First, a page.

The Chinese government banned the production and sale of food made from state-protected wild animals last week, promising to update the list of what’s protected every five years as populations in the wild recover or take a dive.
Photo via Flickr user David Brossard
Strange stories have long emerged from China detailing the trade and consumption of all varieties of exotic animals. Earlier this year, for example, a bunch of gang members were arrested after a man in Chengdu called police because he saw blood dripping through his ceiling. Upstairs, cops uncovered body parts from red pandas, black bears, and monkeys, including two live golden snub-nosed monkeys, in what amounted to an underground exotic meat locker and butcher shop.
Traditional Chinese medicine and traditions of delicacy prize certain critically endangered exotic animals or their body parts. Whether it's tiger penises or pangolins or rhino horns, where there's a demand, there's a market. But at last, there's some good news for furry and finned friends in China: The killing and eating of anything on China's list of state-protected animals is now illegal.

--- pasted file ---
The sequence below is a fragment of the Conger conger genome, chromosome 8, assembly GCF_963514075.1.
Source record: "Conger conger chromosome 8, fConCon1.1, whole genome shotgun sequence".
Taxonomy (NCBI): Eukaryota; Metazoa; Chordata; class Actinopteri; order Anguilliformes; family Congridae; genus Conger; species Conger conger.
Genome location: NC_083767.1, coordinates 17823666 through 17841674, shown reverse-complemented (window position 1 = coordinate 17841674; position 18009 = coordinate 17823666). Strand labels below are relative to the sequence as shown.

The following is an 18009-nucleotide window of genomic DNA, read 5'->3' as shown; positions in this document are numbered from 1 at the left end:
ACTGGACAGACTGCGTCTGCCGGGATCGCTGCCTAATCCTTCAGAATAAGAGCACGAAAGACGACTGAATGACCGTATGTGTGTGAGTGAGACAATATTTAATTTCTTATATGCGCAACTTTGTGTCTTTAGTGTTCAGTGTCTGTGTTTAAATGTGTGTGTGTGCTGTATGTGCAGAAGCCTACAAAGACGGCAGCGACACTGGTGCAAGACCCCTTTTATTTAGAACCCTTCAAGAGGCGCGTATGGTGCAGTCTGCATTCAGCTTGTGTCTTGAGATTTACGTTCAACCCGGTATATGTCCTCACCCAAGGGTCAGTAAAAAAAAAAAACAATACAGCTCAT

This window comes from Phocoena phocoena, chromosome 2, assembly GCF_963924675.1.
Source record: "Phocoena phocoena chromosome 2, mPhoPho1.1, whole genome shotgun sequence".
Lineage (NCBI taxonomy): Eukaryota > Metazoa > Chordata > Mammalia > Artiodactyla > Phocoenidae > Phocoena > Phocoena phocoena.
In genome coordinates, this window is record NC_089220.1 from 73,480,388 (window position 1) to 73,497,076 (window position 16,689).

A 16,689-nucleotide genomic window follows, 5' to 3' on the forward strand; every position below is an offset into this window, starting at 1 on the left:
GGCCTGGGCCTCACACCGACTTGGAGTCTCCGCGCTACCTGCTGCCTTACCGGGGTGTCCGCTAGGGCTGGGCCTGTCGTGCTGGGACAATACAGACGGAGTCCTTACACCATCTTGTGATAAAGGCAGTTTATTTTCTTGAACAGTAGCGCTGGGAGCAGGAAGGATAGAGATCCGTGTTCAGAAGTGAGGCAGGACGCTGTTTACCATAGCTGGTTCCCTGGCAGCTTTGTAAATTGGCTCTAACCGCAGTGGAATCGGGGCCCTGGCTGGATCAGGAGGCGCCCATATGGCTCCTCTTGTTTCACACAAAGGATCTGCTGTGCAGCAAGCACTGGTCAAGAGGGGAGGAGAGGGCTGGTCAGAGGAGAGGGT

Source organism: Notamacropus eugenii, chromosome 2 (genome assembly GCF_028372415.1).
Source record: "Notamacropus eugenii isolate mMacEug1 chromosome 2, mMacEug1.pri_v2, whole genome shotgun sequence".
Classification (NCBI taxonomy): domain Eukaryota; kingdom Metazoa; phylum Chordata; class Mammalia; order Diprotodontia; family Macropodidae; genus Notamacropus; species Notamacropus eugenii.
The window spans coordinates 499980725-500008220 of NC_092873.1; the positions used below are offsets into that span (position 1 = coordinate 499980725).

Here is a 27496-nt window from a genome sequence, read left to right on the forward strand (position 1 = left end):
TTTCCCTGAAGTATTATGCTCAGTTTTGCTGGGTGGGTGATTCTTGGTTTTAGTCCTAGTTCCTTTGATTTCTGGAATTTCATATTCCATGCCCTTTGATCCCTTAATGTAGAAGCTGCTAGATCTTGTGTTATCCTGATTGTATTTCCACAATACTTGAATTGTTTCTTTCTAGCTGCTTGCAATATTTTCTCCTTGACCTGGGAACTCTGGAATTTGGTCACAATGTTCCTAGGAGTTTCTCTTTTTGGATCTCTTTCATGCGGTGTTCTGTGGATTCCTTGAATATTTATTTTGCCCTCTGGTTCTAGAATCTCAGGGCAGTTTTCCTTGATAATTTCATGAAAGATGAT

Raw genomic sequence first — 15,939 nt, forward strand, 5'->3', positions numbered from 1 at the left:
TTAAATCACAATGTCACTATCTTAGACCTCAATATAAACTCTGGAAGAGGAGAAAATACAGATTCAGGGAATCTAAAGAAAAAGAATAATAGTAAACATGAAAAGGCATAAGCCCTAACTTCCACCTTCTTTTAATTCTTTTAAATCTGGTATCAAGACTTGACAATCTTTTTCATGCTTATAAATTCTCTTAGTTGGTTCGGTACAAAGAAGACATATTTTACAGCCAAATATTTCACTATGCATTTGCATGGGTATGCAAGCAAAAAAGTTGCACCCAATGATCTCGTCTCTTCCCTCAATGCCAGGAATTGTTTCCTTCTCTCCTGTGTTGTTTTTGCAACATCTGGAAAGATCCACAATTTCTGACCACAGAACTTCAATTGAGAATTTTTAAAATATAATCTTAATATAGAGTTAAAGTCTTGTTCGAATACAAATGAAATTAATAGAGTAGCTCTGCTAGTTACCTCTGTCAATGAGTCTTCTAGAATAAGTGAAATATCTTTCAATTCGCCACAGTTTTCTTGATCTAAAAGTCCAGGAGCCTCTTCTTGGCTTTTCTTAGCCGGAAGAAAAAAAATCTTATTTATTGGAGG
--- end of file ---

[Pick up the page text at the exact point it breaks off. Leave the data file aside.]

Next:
The Chinese government banned the production and sale of food made from state-protected wild animals last week, promising to update the list of what's protected every five years as populations in the wild recover or take a dive. Shanghaiist notes that, curiously, it was apparently legal to make panda burgers until the law was passed.
Most existing laws having to do with exotic or endangered animals concern the hunting and sale of the animals, leaving a gaping loophole that leaves out cooking and eating the animals at home or in a restaurant once the meat had passed through a few hands. Now, eating a protected animal could come with criminal prosecution. In the past, eating, say, a critically endangered giant salamander could cause trouble—but only in terms of punishment for the restaurant that overcharged for giant salamander meat, that is, or bad publicity for cops who decide to chow down on giant salamander at a celebratory meal.
Hopefully the new law will lead to rebounds in the populations of some endangered species, but they may want to reproduce with some restraint—thrive too much, and they may be back on the menu.